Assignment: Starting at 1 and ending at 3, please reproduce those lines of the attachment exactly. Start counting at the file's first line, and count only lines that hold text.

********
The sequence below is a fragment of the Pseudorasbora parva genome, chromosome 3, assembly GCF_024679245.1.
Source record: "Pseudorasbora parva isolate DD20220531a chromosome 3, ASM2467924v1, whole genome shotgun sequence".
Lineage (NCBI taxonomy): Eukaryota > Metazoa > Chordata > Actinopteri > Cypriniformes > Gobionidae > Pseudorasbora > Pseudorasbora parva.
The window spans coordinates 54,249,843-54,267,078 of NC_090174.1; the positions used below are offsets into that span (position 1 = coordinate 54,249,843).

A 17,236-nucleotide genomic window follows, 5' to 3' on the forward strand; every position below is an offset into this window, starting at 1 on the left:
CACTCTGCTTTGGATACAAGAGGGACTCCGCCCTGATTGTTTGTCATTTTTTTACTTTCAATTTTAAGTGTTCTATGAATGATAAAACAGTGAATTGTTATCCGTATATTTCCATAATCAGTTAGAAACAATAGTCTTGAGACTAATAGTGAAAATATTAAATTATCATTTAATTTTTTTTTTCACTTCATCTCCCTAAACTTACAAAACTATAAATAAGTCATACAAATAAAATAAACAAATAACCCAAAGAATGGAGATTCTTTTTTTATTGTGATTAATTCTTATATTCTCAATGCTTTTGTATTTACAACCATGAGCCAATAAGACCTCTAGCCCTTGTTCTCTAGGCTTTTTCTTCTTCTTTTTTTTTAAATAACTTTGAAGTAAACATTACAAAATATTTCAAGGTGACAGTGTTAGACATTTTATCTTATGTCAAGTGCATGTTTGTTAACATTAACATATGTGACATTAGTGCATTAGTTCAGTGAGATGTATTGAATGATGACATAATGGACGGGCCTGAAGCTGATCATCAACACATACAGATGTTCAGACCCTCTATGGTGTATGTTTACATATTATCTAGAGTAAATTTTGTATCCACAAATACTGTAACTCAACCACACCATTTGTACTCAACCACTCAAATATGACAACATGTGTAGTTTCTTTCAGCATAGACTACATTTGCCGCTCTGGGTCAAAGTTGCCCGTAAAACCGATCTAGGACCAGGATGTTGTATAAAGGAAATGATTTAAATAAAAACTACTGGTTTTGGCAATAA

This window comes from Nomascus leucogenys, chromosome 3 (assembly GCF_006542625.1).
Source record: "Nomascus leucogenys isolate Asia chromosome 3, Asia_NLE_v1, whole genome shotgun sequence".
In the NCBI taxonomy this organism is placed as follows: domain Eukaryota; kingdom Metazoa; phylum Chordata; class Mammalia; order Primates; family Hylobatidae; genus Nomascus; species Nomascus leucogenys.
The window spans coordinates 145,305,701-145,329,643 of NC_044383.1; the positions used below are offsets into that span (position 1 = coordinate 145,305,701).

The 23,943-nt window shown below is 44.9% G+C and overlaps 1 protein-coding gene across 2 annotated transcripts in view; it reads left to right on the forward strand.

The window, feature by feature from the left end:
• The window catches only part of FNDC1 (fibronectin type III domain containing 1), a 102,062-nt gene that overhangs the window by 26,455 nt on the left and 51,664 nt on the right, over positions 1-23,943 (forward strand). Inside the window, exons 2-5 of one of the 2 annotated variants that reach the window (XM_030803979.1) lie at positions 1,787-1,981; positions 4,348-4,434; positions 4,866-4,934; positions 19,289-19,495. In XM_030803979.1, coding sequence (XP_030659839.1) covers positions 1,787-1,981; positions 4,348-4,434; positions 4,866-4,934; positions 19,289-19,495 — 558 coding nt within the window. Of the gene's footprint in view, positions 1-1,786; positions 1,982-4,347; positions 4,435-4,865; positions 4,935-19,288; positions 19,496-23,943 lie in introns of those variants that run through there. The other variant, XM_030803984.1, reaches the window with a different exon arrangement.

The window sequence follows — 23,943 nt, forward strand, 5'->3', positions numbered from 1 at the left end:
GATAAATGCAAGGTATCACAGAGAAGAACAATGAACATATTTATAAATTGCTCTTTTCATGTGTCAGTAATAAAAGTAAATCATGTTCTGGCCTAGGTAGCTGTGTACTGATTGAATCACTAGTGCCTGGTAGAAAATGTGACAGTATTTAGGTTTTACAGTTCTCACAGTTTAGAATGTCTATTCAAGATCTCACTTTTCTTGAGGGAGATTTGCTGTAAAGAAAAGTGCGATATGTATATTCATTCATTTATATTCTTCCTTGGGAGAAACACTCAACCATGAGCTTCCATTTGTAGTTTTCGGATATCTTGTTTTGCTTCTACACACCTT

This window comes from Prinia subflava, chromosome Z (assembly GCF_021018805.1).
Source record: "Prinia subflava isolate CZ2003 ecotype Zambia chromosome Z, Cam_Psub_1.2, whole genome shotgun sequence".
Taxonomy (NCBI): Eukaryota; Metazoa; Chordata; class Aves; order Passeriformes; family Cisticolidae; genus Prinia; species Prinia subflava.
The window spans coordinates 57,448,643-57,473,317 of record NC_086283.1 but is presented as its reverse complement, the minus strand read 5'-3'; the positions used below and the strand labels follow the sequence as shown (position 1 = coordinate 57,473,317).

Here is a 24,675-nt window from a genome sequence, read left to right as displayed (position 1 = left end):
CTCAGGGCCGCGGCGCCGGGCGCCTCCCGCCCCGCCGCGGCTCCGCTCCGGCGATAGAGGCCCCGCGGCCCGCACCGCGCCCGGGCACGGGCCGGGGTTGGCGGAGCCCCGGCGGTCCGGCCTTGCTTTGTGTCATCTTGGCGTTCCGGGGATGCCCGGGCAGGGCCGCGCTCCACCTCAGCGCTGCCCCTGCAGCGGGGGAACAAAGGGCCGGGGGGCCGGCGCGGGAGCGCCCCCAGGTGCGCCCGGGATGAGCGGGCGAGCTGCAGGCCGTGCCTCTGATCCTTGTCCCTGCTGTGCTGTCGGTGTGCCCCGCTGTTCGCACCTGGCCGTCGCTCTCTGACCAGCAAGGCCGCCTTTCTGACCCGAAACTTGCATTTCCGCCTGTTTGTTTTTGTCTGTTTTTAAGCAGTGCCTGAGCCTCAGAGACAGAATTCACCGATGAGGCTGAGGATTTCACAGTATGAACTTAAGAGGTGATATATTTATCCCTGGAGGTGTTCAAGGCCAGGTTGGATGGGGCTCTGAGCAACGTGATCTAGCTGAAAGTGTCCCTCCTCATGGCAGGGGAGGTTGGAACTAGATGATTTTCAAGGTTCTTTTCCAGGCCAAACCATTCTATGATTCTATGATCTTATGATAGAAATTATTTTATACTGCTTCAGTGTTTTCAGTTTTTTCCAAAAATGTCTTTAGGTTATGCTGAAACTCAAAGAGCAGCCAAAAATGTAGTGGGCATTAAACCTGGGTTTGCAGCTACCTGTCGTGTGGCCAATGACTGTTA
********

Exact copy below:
The sequence below is a fragment of the Pseudorasbora parva genome, chromosome 3, assembly GCF_024679245.1.
Source record: "Pseudorasbora parva isolate DD20220531a chromosome 3, ASM2467924v1, whole genome shotgun sequence".
Lineage (NCBI taxonomy): Eukaryota > Metazoa > Chordata > Actinopteri > Cypriniformes > Gobionidae > Pseudorasbora > Pseudorasbora parva.